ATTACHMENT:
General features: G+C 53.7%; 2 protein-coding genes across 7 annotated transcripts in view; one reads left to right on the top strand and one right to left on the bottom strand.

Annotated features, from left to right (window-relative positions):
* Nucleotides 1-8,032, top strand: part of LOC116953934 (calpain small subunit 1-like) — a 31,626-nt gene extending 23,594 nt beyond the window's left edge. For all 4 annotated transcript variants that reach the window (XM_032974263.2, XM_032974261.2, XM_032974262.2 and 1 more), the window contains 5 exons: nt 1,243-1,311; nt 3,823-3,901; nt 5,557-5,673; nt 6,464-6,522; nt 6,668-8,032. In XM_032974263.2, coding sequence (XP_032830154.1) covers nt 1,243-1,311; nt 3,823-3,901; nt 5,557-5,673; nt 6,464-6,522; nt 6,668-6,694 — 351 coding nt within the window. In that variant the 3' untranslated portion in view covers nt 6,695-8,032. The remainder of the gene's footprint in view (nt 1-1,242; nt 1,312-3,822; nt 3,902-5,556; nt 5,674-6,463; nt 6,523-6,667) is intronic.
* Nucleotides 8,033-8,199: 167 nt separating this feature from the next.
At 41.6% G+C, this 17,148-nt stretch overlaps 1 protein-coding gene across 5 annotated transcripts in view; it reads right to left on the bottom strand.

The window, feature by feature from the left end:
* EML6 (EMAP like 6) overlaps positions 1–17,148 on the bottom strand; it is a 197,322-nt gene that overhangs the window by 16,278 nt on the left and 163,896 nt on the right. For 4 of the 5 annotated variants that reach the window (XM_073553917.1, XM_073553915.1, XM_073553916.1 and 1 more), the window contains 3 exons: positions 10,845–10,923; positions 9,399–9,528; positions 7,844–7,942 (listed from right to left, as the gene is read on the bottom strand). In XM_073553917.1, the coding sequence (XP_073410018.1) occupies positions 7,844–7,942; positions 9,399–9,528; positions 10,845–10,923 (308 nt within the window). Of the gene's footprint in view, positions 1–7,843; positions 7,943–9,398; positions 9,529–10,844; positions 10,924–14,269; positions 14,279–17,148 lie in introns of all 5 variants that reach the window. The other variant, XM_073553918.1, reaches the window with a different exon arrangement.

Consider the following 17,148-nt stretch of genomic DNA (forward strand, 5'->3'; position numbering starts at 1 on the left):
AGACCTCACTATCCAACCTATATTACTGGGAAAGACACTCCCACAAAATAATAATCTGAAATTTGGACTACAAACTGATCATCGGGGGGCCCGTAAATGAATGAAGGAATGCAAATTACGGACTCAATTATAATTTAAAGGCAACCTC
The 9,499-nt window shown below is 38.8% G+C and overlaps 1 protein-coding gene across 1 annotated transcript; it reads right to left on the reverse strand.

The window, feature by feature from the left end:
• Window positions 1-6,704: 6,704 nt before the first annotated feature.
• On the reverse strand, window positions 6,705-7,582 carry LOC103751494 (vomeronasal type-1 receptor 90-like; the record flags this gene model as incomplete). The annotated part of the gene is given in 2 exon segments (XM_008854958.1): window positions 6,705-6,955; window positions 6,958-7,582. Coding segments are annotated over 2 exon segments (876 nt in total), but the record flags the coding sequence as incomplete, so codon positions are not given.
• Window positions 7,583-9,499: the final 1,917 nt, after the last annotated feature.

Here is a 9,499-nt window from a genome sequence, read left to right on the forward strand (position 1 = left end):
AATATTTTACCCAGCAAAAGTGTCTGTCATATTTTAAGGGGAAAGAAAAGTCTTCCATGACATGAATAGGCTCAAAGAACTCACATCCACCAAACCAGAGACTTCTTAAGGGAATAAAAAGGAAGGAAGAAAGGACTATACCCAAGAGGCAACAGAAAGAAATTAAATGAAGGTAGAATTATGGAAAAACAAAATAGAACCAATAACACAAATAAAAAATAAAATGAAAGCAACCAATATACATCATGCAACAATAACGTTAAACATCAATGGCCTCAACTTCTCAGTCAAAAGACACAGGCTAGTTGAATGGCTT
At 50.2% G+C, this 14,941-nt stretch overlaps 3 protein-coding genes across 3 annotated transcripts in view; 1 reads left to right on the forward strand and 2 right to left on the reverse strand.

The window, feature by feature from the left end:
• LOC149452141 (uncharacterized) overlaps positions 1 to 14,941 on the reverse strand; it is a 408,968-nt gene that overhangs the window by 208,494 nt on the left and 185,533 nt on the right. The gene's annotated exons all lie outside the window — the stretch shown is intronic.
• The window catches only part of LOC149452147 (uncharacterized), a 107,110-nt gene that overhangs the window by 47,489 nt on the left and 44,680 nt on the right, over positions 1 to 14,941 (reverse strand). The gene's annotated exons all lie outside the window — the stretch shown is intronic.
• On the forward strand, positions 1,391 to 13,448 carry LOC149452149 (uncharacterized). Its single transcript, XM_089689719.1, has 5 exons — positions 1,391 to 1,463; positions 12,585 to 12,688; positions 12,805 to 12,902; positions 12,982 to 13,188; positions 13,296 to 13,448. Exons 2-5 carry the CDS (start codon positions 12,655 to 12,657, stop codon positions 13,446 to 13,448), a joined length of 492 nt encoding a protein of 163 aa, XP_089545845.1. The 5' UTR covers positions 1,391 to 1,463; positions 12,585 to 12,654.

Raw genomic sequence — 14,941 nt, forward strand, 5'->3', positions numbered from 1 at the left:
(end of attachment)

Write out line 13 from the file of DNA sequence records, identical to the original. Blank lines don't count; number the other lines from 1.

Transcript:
• On the reverse strand, window positions 6,705-7,582 carry LOC103751494 (vomeronasal type-1 receptor 90-like; the record flags this gene model as incomplete). The annotated part of the gene is given in 2 exon segments (XM_008854958.1): window positions 6,705-6,955; window positions 6,958-7,582. Coding segments are annotated over 2 exon segments (876 nt in total), but the record flags the coding sequence as incomplete, so codon positions are not given.